For People Who Like: Pete Yorn, some REM chords, The Broken West, people who’ve read 1/3 of Joan Didion’s Year of Magical Thinking and forgot that it was about death, lovers of the Van Morrison Astral Weeks art work, a slick band working together in tight rhythms. Those who like to solipsize power pop style.
Key Tracks: Under the Gun, Coming To
Meeting Apex Manor was one of the more superficial encounters I’ve had lately. A trusted and always at-work music/book blog Largehearted Boy was plugging his record. Then when I saw it at slot 8 of a record store that may or may not advertise here, I realized that this Apex guy was more subtle and intriguing than the big room techno I associate with APHEX (Twin). He blends into a photo of flowers. Someone like that must have much to drop with each petal.
Second, the record came from Merge, which produces quality, usually (Spoon, Arcade Fire), and has a home in North Carolina, surely the sort of touched idyll of our still young country.
And yeah, however old lead singer/songwriter Ross Flournoy is, his brisk record always has the urgency of a moment. The centerpiece track is all about getting it out, now. Carrie Brownstein of Sleater Kinney is thanked in the liners for that song, “Under the Gun.” The song shot out when she hosted a contest on NPR challenging artists to write a song in a single weekend. I have a feeling Flournoy could’ve written this whole thing in weekend, it has that ease to it.
I tend to respond to it more musically than lyrically. The flurries of rock and keyboard wash that close the album (Coming To) send me to five different places at once. Then there are some throwaways. Burn Me Alive can’t commit to a groove. Some of his thoughts seem to have been looking for a voice. “I Know These Waters Well” has sentiments as old as scratched Summer Teeth (“I’m not an easy jar to open…”). But for every one of those there’s an energy which escapes for a randy piece of letting go: “Remember how it used to be? When we lived like daughters? Remember how your envy casts a spell?” He could have a certain narrator in mind, but the thought that he has a quality of excitement only found in, not girls but, daughters, that’s an excited rock and roll sentence.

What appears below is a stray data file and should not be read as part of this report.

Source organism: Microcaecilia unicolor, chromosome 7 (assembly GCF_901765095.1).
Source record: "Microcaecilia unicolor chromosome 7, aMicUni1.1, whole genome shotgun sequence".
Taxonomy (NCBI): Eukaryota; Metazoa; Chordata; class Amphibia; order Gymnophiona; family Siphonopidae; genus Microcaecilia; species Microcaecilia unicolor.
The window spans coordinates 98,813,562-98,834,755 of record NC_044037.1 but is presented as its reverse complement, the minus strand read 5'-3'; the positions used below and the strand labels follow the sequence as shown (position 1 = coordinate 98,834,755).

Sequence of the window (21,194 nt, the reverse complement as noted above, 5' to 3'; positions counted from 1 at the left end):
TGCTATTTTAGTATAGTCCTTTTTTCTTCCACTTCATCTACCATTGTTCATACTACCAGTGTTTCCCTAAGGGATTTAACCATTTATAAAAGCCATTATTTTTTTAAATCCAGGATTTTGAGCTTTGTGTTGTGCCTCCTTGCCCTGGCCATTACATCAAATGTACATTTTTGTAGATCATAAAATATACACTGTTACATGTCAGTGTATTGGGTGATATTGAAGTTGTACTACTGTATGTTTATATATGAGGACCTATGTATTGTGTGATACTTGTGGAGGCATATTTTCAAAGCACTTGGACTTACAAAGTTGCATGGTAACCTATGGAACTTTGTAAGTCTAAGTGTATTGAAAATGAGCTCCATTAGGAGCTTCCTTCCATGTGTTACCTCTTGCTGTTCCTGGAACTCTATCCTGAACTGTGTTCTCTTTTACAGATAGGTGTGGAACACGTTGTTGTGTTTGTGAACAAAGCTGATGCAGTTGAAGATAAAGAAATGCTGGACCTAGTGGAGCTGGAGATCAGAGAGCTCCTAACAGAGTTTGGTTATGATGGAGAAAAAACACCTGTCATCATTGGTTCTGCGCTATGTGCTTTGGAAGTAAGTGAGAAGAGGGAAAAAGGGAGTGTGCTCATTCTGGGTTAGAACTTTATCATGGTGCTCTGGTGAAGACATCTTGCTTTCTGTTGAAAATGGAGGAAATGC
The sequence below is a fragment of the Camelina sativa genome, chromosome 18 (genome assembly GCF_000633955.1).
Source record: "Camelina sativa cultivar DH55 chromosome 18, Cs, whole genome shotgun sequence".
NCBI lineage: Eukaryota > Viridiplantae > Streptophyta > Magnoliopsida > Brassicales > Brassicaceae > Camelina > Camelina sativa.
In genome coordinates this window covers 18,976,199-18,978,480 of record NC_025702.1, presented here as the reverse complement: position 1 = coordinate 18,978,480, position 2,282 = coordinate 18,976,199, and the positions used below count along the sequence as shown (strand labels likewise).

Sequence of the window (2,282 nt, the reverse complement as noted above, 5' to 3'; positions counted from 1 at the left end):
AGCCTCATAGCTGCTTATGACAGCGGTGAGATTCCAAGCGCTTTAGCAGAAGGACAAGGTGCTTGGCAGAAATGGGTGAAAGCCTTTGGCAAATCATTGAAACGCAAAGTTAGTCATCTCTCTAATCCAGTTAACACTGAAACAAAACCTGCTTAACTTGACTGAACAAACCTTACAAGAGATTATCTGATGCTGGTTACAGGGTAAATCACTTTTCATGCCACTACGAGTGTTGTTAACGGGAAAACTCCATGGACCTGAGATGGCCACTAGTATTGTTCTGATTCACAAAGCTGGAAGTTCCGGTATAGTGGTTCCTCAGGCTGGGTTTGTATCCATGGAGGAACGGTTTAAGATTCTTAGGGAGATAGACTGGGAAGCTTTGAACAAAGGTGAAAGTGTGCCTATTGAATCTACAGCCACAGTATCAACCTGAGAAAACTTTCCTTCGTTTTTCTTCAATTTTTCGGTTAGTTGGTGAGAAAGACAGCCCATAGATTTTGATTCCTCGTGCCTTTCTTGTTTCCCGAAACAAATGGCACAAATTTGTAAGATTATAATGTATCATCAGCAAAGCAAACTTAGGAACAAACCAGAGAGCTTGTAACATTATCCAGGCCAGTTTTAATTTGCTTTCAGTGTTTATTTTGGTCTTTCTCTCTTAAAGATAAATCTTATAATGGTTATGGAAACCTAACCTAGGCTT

Flourney formerly headed the band Broken West, another band very heavy on the hooks and optimistic guitar thursts. People were sorry to see them go, one of them local filmmaker now in Chicago Mark Potts who put the Broken West song On The Bubble in the Stanton Family Grave Robbery. So, in my mind the sights of Enid and motels south of Norman fly by even with this new band’s chord sprinting. This one should satisfy those who caught the Broken West during their quick caravan.
Ultimately, you’re having a conversation with the guitars and all the tension they have to make. A nearly rude crunch offsets the ethereal Eno dreams of Elemental Ways of Speaking, conjuring some needed and vital conflict. Flournoy, of couse, is” feeling like an island” yet desiring everything with unpredictable blood. More conflict. At its best, this summons the paradox of 20-something living that this songwriter and his mates clearly know well, hopping from band to band, at a time when it‘s hard to live on rocking and running on charity and road fumes. It’s the thing we jump into a car to when we are unsure where we going but can feel it pulsing at the finish line. There’s not much time to get there.
I’ll leave with a friendly juxtaposition of influences. The challengers scream for one more hour, and the contenders are under the gun.